Other Point Absorber Technology

OPT is not the only company investing in point absorber technology.  Wavestar and AWS Ocean Energy are experimenting and implementing wave farms at sites around the globe.  Wavestar for instance installed a one-half scale 600 kW machine in Hanstholm, Denmark that has been on the grid since February 2012. The company website provides a near-real time video of the device, along with data and archives of the devices output.  “Waves run the length of the machine, lifting 20 floats in turn. Powering the motor and generator in this way enables continuous energy production and a smooth output (wavestarenergy.com).”  Production at the company continues, as the plans for a 6 MW machine are in the makings.


 The Wavestar point absorber system.


Bedard, Roger, Paul T. Jacobson, et all. “An Overview of Ocean Renewable Energy Technologies.” Oceanography 23.2 (2010): 22-31. The Oceanography Society, June 2010. Web. 22 July 2012. <https://sakai.unc.edu/access/content/group/2d0d2285-281e-481c-94fd-0029b847533f/Readings/bedardandothers_2010_oretoverview.pdf>.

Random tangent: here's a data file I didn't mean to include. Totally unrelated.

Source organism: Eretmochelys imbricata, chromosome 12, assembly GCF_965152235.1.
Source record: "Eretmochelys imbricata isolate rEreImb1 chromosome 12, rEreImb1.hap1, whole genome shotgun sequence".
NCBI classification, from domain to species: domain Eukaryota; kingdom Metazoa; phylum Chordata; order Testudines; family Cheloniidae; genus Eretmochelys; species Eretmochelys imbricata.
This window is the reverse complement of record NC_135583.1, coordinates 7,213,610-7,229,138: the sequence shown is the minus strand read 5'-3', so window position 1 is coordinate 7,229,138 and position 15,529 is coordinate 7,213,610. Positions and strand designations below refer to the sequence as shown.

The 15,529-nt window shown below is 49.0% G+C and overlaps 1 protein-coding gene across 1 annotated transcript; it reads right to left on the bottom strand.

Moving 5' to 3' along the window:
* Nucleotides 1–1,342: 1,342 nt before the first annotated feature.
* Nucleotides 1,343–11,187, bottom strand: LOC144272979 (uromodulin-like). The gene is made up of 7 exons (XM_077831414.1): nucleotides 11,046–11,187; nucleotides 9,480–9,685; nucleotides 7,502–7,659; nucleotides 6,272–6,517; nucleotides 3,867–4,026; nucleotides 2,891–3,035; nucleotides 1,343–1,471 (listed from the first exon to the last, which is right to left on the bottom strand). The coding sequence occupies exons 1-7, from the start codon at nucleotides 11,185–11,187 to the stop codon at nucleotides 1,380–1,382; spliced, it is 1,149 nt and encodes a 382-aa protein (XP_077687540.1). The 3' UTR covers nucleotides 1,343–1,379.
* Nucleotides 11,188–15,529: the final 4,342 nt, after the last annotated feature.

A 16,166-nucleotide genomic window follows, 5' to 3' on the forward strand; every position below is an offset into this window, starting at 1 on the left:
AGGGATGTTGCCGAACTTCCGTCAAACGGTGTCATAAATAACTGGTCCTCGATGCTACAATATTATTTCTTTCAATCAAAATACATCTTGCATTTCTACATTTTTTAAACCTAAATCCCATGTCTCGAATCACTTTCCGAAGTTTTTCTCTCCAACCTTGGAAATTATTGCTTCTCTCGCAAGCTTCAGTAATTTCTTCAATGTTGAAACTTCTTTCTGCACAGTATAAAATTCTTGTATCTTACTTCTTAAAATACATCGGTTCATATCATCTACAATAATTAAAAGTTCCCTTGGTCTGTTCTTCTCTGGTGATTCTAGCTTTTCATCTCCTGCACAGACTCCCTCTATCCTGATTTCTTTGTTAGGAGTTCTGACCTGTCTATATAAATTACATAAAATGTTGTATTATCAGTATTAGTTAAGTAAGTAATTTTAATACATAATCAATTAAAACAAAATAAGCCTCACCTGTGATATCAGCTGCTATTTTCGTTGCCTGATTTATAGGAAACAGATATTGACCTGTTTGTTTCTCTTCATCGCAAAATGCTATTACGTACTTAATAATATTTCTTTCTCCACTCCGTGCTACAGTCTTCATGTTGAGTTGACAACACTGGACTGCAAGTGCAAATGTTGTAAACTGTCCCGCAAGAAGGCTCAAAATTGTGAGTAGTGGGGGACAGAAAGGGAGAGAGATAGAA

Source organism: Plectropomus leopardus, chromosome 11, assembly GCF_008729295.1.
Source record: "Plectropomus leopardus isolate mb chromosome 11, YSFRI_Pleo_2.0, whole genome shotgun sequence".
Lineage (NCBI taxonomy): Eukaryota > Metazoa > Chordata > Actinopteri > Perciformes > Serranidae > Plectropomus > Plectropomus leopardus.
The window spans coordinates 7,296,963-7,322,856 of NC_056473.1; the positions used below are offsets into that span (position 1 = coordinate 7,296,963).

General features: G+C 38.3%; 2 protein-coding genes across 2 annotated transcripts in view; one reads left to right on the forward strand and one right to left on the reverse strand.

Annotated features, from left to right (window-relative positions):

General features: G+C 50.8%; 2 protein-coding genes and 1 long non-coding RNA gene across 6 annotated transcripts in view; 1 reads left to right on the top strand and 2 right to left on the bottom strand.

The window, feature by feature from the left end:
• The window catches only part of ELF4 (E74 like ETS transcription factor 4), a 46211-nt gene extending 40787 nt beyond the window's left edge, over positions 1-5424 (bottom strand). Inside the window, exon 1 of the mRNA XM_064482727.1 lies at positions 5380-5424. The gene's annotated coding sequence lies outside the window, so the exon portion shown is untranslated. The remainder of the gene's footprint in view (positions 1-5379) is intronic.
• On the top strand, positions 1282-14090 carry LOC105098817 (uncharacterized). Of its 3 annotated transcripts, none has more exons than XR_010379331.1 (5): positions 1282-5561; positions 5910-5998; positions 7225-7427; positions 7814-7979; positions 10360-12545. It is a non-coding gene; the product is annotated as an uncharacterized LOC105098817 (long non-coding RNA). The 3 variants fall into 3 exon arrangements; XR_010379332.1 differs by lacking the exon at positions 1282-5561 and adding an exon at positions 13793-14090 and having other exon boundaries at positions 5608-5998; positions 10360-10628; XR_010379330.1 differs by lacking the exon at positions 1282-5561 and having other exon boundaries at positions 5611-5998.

Boehlert, George W., and Andrew B. Gill. “Environmental and Ecological Effects of Ocean Renewable Energy Development.” Oceanography 23.2 (2010): 68-81. The Oceanography Society, June 2010. Web. 22 July 2012. <https://sakai.unc.edu/access/content/group/2d0d2285-281e-481c-94fd-0029b847533f/Readings/boehlertandgill_2010_synthesisenergyandenviron.pdf>.

Boehlert, G. W, G. R. McMurray, and C. E. Tortorici (editors). 2008. Ecological effects of wave energy in thePacific Northwest.U.S.Dept. Commerce, NOAA Tech. Memo. NMFS-F/SPO-92, 174 p.

Gewin, Virginia. “The Next Wave.” Portland Monthly. Saga City Media, Inc, Nov. 2010. Web. 22 July 2012. <http://www.portlandmonthlymag.com/travel-and-outdoors/articles/the-next-wave-november-2010/1/>.

Hemer, M. A., and D. A. Griffin. “The Wave Energy Resource Along Australia’s Southern Margin.” Journal Of Renewable & Sustainable Energy 2.4 (2010): 043108. Academic Search Complete. Web. 15 July 2012.

Minin, Valeriy, and Grigoriy Dmitriev. “Prospects for Development of Non-conventional and Renewable Sources of Energy on the Kola Peninsula.” Bellona Foundation (2007): n. pag. Bellona Foundation. BellonaMurmansk, 2007. Web. 22 July 2012. <http://www.bellona.org/reports/Clean_energy_Kola>.

“Projects.” Wave Star. Wavestar – Unlimited Clean Energy, n.d. Web. 22 July 2012. <http://wavestarenergy.com/>.

Utility Scale Systems. Ocean Power Technologies, n.d. Web. 22 July 2012. <http://www.oceanpowertechnologies.com/>.

Wan Nik, W. B. and others. “Wave Energy Resource Assessment and Review of the Technologies.” International Journal of Energy and Environment 2.6 (2011): 1101-112. IEEF. Web. 22 July 2012. <https://sakai.unc.edu/access/content/group/2d0d2285-281e-481c-94fd-0029b847533f/Readings/WanNokandothers_2011_wavereviewoftechandresource.pdf>.